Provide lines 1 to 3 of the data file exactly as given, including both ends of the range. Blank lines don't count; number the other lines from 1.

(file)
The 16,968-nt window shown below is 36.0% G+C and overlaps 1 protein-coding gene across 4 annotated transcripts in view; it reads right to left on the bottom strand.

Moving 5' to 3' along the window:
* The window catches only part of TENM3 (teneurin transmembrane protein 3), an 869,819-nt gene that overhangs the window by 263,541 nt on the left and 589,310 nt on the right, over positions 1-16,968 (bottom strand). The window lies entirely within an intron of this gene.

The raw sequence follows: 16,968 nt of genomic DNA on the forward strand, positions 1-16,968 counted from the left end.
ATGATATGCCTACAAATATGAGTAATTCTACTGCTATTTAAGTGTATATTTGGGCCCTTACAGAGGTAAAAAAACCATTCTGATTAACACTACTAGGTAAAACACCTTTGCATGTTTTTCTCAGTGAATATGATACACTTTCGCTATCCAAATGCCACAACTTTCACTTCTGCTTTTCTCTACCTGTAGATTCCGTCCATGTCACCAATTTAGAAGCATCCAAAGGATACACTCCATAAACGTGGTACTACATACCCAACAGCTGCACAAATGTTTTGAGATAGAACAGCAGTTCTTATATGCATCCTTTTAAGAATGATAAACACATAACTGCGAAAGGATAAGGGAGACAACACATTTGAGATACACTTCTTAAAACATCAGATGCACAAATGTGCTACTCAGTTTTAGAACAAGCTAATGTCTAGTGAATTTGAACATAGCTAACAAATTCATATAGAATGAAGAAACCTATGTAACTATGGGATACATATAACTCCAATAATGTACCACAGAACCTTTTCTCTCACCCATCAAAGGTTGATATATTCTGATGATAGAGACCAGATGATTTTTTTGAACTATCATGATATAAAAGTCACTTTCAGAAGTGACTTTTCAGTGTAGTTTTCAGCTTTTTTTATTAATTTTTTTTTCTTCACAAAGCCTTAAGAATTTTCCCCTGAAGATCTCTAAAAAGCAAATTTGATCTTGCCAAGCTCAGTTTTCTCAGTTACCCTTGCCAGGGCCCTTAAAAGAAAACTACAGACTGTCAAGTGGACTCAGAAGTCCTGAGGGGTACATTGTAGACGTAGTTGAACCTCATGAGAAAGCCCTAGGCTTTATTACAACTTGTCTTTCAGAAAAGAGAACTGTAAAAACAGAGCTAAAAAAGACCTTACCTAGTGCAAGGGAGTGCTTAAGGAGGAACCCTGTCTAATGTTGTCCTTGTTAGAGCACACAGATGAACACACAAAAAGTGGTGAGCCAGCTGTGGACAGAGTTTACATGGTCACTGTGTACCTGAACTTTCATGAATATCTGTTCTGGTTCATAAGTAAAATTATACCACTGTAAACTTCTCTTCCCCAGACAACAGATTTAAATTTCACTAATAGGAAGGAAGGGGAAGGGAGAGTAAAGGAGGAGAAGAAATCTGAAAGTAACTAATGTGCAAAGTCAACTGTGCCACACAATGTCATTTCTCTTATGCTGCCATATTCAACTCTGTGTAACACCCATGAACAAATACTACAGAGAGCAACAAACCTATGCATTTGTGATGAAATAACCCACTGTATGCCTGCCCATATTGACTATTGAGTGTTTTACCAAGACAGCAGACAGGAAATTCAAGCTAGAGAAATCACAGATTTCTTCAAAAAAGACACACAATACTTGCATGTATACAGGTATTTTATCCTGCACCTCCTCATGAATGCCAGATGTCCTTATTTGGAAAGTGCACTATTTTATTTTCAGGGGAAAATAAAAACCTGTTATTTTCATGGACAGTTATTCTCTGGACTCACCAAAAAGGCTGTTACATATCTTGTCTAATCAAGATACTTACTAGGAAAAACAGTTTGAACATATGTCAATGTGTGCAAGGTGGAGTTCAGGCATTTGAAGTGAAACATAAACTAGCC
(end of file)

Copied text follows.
The 16,968-nt window shown below is 36.0% G+C and overlaps 1 protein-coding gene across 4 annotated transcripts in view; it reads right to left on the bottom strand.

Moving 5' to 3' along the window:
* The window catches only part of TENM3 (teneurin transmembrane protein 3), an 869,819-nt gene that overhangs the window by 263,541 nt on the left and 589,310 nt on the right, over positions 1-16,968 (bottom strand). The window lies entirely within an intron of this gene.